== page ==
July 2018
Volume 59, Issue 9
Open Access
ARVO Annual Meeting Abstract  |   July 2018
Effect of two Laser Treatments on Bruchs Membrane Thickness in a Mouse Model of Age-related Macular Degeneration
Author Affiliations & Notes
  • Elisabeth Richert
    Department of Ophthalmology, University of Kiel, Kiel, Germany
  • Jan Tode
    Department of Ophthalmology, University of Kiel, Kiel, Germany
  • Katharina Vinh
    Department of Ophthalmology, University of Kiel, Kiel, Germany
  • Alexa Karina Klettner
    Department of Ophthalmology, University of Kiel, Kiel, Germany
  • Stefan Otto Johannes Koinzer
    Department of Ophthalmology, University of Kiel, Kiel, Germany
  • Ralph Lucius
    Anatomical Institute, University of Kiel, Kiel, Germany
  • Ralf Brinkmann
    Medical Laser Center Lübeck, Lübeck, Germany
  • Johann Roider
    Department of Ophthalmology, University of Kiel, Kiel, Germany
Investigative Ophthalmology & Visual Science July 2018, Vol.59, 66. doi:
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      Elisabeth Richert, Jan Tode, Katharina Vinh, Alexa Karina Klettner, Stefan Otto Johannes Koinzer, Ralph Lucius, Ralf Brinkmann, Johann Roider; Effect of two Laser Treatments on Bruchs Membrane Thickness in a Mouse Model of Age-related Macular Degeneration. Invest. Ophthalmol. Vis. Sci. 2018;59(9):66.

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      © ARVO (1962-2015); The Authors (2016-present)

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Abstract

Purpose : Thickening of Bruchs membrane (BrM) is one of the main characteristics of dry age related macular degeneration. We applied two laser treatments not damaging the neural retina: Selective Retina Therapy (SRT) solely addressing the retinal pigment epithelium (RPE) and Thermal Stimulation of the Retina (TS-R) sublethally is heating the retina/RPE/choroid complex. We compared the effect of SRT and TS-R on BrM thickness in nuclear factor E2-related factor 2 (Nrf2) k.o. mice.

Methods : In thirteen 13 month old Nrf2-/- mice one eye was treated with a pulsed SRT laser (532 nm Nd:YAG, pulse duration 250 ns, repetition rate 500 Hz, mean energy 1.8 µJ, duration 300 ms) or TS-R laser (532 nm continous wave, 10 ms duration, mean power 3.3 mW) respectively.The spot size was 50 µm. Fellow eyes were used as untreated controls. We applied an average of 188 laser spots uniformly across the fundus. Energy/Power was chosen 70 % below clinical visibly threshold. Eyes were examined by fundus photography and optical coherence tomography (OCT) at the date of treatment and 1 month later, when eyes were enucleated. BrM thickness was measured by transmission electron microscopy (TEM) in a standardized procedure. Laser induced RPE damage was investigated by scanning electron microscopy (SEM).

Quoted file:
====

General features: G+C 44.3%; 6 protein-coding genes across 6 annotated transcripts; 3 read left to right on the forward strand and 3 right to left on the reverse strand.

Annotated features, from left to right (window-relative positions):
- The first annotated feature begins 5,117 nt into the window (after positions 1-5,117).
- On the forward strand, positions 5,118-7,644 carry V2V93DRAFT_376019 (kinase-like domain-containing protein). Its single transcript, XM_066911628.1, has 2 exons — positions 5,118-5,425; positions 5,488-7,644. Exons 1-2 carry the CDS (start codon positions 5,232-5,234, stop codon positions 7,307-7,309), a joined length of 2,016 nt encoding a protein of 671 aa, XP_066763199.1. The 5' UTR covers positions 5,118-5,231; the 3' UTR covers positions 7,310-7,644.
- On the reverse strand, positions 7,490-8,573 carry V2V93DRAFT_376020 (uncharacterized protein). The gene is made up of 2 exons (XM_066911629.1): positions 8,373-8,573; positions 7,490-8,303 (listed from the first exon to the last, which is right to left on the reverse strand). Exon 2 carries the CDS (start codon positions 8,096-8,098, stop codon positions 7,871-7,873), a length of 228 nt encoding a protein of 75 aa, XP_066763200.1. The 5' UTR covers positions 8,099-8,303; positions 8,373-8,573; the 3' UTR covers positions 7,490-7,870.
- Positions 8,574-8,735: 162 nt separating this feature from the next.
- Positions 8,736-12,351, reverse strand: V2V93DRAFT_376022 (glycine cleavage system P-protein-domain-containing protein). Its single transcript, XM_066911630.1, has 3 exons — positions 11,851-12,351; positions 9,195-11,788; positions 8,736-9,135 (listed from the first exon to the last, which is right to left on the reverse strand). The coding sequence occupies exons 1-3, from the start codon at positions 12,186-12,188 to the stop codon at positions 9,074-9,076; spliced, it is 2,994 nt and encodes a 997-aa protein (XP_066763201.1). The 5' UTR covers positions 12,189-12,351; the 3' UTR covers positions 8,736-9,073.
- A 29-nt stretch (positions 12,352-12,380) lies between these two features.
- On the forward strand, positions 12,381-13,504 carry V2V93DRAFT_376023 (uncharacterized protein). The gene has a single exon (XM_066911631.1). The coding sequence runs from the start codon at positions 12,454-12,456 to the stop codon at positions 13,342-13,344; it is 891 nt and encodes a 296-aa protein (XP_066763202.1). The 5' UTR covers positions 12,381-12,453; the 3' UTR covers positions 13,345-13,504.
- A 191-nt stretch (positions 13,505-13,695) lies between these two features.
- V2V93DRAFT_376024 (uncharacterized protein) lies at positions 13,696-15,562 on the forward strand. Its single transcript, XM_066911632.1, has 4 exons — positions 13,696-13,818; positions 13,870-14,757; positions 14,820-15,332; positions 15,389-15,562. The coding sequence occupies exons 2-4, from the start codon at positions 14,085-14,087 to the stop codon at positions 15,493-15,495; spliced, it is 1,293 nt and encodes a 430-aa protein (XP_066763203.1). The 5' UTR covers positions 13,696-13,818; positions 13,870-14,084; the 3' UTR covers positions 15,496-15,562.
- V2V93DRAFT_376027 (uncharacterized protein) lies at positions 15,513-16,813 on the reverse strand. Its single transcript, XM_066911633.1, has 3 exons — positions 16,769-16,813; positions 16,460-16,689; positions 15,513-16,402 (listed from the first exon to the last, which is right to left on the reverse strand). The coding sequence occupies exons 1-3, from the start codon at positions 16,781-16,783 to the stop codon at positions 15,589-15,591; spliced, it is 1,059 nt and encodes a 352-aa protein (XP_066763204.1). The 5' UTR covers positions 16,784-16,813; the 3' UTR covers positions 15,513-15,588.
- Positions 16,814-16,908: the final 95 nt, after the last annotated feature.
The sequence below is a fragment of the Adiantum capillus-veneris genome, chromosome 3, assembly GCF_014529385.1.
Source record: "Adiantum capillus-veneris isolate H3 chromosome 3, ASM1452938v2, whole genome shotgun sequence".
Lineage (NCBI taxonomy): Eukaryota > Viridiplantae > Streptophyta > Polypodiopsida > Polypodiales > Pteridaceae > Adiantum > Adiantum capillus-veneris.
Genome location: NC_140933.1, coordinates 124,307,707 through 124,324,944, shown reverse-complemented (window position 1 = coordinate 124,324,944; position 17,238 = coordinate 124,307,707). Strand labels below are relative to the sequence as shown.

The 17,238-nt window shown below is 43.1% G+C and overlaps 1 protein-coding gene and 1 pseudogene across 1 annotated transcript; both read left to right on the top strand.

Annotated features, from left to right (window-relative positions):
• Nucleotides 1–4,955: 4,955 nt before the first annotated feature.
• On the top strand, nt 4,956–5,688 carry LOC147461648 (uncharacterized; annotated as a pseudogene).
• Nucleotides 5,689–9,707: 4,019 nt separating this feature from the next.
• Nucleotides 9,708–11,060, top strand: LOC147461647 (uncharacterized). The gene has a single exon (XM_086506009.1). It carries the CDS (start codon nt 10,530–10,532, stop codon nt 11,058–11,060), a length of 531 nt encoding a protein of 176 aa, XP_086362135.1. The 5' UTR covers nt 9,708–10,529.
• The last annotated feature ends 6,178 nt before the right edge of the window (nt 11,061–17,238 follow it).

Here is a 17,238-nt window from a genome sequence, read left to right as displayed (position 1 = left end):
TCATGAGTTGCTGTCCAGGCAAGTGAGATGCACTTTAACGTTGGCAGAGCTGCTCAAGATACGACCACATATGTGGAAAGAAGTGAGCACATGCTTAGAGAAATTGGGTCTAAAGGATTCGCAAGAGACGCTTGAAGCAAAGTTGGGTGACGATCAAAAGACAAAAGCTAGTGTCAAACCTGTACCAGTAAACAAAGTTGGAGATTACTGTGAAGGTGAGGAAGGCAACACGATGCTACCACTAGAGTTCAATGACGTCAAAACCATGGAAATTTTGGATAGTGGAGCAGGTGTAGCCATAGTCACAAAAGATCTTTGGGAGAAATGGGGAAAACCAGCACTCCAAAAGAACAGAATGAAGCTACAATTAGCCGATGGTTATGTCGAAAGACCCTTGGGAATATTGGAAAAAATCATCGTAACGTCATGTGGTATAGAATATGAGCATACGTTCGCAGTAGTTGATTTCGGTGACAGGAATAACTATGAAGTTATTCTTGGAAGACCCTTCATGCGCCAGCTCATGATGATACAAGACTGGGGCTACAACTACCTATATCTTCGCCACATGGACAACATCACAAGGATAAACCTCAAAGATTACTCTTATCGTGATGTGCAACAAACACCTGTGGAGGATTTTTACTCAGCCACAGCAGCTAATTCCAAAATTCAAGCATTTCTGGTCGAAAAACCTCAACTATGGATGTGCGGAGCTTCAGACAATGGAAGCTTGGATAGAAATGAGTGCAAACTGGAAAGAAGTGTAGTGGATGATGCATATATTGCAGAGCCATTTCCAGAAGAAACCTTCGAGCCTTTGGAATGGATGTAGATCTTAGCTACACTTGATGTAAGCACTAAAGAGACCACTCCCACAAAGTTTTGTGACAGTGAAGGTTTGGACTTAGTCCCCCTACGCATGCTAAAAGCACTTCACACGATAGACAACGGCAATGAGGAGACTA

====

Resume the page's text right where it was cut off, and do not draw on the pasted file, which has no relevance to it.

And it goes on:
Results : In fundus imaging and OCT, Nrf2-/- mice showed AMD-associated degenerative changes (e.g. drusen-like deposits). Laser spots were not visible by fundus imaging or OCT. In SEM, SRT laser spots were visible as discreet RPE lesions without damage of underlying layers. TSR did not produce any RPE lesion. In TEM we observed a trend towards a reduction of BrM thickness after TS-R (mean BrM thickness 597.7 nm ± 105.0 nm vs. control 637.4 ± 138.7). After SRT we observed a significant reduction (p< 0.05) of BrM thickness in laser treated eyes (416.4 nm ± 48.6 nm) compared to untreated fellow eyes (451.9 nm ± 46.5 nm) 1 month after SRT. The observed decrease of BrM thickness in both untreated and SRT treated eyes, compared to TS-R group, might be due to a possible laser induced effect not only to treated eyes but also to intrainduvidual control eyes.

Conclusions : Both laser irradiations reduced BrM thickness in Nrf2-/- mice likely by RPE stimulation and rejuvenation without thermal damage to the neuroretina. This could improve flux of nutrients and oxygen across BrM and might represent a possible treatment for early AMD.

This is an abstract that was submitted for the 2018 ARVO Annual Meeting, held in Honolulu, Hawaii, April 29 - May 3, 2018.

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